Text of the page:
After the Civil War, freed men and women wanted land so they could support their families. Many former slaves established subsistence farms on land abandoned to the Union army. President Andrew Johnson restored this land to its former owners. The failure to redistribute land reduced many former slaves to economic dependency on the South’s old planter class and new landowners.
During Reconstruction, former slaves and many small white farmers became trapped in sharecropping—a new system of economic exploitation. Lack of capital and land, forced the former slaves to work for large landowners. Planters, with the support of the Freedmen’s Bureau, wanted to restore gang labor under the supervision of white overseers. But, the freedmen, who wanted autonomy and independence, refused to sign contracts that required gang labor. Ultimately, sharecropping emerged as a sort of compromise.
As a result, landowners divided plantations into 20 to 50 acre plots suitable for farming by a single family. In exchange for land, a cabin, and supplies, sharecroppers agreed to raise a cash crop and to give half the crop to their landlord. The high interest rates landlords and sharecroppers charged for goods bought on credit (as high as 70 percent a year) transformed sharecropping into a system of economic dependency and poverty.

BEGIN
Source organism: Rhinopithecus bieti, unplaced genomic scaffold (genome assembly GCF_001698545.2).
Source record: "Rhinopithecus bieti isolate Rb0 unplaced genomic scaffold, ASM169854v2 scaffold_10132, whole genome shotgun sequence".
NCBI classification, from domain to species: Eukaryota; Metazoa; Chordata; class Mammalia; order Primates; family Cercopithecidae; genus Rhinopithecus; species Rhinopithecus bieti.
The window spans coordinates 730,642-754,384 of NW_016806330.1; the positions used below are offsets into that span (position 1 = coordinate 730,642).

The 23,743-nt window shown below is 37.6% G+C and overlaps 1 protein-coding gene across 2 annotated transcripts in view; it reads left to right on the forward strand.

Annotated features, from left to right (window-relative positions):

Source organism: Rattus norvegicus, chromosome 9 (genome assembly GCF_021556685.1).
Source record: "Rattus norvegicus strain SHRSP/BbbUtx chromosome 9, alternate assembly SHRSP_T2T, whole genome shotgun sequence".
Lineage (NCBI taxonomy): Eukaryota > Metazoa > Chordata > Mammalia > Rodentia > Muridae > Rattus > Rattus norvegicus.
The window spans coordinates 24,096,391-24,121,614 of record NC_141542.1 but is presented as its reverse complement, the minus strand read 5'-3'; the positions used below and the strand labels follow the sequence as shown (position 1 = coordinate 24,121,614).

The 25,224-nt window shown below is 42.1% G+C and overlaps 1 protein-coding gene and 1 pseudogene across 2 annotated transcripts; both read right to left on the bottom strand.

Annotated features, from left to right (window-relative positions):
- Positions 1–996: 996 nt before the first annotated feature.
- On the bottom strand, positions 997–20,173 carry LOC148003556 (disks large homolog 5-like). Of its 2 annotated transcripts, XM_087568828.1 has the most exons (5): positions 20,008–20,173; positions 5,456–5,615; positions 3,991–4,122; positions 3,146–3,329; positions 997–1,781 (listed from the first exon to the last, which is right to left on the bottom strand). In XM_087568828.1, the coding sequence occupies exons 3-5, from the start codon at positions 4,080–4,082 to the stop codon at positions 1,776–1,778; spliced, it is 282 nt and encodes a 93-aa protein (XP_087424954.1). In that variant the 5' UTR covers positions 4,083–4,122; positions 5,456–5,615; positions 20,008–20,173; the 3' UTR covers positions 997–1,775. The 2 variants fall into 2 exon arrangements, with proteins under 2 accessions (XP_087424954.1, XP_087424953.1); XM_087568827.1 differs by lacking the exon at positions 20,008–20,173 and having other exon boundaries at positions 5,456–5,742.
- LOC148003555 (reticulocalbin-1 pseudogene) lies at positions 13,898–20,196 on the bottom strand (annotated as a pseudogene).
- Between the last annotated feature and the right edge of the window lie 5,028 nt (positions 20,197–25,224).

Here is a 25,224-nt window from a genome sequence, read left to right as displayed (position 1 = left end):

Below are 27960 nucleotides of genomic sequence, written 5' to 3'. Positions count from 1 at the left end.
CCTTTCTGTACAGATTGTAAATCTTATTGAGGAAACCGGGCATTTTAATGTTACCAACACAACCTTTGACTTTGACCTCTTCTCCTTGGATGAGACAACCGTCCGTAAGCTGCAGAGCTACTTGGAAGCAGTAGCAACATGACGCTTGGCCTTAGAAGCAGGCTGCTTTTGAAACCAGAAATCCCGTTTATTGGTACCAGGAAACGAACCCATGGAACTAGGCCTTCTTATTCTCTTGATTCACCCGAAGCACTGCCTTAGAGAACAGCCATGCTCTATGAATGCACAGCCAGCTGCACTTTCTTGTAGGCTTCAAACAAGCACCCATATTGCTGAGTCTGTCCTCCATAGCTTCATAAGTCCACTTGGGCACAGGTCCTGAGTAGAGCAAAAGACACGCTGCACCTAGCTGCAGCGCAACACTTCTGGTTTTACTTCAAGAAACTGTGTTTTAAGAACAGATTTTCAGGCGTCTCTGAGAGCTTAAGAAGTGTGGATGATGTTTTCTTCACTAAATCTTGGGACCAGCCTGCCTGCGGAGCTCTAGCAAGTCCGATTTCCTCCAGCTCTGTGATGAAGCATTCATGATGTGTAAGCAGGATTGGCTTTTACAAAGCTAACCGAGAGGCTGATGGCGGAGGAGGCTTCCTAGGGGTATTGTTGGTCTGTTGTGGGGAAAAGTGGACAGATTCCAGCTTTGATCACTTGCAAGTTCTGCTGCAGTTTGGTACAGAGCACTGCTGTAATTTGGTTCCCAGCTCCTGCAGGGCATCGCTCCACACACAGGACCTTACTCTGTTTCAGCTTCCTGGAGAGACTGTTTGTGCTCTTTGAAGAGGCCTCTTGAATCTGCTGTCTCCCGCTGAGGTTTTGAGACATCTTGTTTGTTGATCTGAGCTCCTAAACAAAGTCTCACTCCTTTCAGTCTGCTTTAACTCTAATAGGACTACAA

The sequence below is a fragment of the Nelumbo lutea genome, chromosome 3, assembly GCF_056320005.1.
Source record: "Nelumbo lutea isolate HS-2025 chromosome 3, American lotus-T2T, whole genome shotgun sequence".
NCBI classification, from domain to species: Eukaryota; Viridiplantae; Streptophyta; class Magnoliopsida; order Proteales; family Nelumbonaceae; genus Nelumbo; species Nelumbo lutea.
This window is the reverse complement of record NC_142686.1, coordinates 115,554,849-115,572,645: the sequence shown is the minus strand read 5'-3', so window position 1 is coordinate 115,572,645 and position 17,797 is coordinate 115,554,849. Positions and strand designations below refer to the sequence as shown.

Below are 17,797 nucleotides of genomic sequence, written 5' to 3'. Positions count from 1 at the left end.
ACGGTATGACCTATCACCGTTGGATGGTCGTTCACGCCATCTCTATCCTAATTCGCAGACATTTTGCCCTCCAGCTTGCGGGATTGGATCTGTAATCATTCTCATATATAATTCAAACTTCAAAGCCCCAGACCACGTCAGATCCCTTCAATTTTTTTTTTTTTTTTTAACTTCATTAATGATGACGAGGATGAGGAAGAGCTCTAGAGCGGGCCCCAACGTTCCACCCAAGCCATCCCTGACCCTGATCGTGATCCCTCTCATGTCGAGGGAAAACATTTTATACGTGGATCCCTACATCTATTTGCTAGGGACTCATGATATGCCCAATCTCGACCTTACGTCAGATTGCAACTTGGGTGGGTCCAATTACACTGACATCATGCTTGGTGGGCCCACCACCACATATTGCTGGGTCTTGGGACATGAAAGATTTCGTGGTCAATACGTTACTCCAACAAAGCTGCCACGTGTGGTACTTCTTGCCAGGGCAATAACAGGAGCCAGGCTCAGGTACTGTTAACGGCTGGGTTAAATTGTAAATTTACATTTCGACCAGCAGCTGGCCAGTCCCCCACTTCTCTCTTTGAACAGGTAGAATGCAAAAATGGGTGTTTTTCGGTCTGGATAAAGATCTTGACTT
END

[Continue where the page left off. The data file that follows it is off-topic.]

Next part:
Sharecropping did allow freedmen a degree of freedom and autonomy greater than slavery. As a symbol of their newly won independence, freedmen had teams of mules drag their former slave cabins away from the slave quarters into their own fields. Wives and daughters sharply reduced their labor in the fields and instead devoted more time to childcare and housework. For the first time, black families could divide their time between fieldwork and housework in accordance with their own family priorities.
Copyright 2016 Digital History